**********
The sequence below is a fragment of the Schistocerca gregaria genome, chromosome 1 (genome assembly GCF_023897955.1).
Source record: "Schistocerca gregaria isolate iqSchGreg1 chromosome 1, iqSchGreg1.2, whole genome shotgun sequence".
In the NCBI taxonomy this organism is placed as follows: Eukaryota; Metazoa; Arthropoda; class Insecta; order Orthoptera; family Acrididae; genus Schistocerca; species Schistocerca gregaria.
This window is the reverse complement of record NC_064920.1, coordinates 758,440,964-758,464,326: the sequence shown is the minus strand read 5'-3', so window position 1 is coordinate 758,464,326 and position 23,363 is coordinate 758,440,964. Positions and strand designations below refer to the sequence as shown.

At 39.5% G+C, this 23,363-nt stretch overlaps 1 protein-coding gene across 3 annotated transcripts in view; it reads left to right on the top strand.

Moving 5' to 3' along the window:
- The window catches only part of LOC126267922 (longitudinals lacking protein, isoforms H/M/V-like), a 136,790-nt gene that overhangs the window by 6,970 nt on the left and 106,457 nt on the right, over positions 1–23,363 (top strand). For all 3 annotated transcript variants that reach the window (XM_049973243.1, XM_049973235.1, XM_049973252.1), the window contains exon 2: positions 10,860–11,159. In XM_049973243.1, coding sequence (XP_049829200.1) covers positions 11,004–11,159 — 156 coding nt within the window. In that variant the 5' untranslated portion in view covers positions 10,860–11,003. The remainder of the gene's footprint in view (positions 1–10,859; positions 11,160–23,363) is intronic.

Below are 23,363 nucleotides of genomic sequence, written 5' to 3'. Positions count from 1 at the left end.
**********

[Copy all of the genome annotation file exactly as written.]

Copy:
The sequence below is a fragment of the Schistocerca gregaria genome, chromosome 1 (genome assembly GCF_023897955.1).
Source record: "Schistocerca gregaria isolate iqSchGreg1 chromosome 1, iqSchGreg1.2, whole genome shotgun sequence".
In the NCBI taxonomy this organism is placed as follows: Eukaryota; Metazoa; Arthropoda; class Insecta; order Orthoptera; family Acrididae; genus Schistocerca; species Schistocerca gregaria.
This window is the reverse complement of record NC_064920.1, coordinates 758,440,964-758,464,326: the sequence shown is the minus strand read 5'-3', so window position 1 is coordinate 758,464,326 and position 23,363 is coordinate 758,440,964. Positions and strand designations below refer to the sequence as shown.

At 39.5% G+C, this 23,363-nt stretch overlaps 1 protein-coding gene across 3 annotated transcripts in view; it reads left to right on the top strand.

Moving 5' to 3' along the window:
- The window catches only part of LOC126267922 (longitudinals lacking protein, isoforms H/M/V-like), a 136,790-nt gene that overhangs the window by 6,970 nt on the left and 106,457 nt on the right, over positions 1–23,363 (top strand). For all 3 annotated transcript variants that reach the window (XM_049973243.1, XM_049973235.1, XM_049973252.1), the window contains exon 2: positions 10,860–11,159. In XM_049973243.1, coding sequence (XP_049829200.1) covers positions 11,004–11,159 — 156 coding nt within the window. In that variant the 5' untranslated portion in view covers positions 10,860–11,003. The remainder of the gene's footprint in view (positions 1–10,859; positions 11,160–23,363) is intronic.

Below are 23,363 nucleotides of genomic sequence, written 5' to 3'. Positions count from 1 at the left end.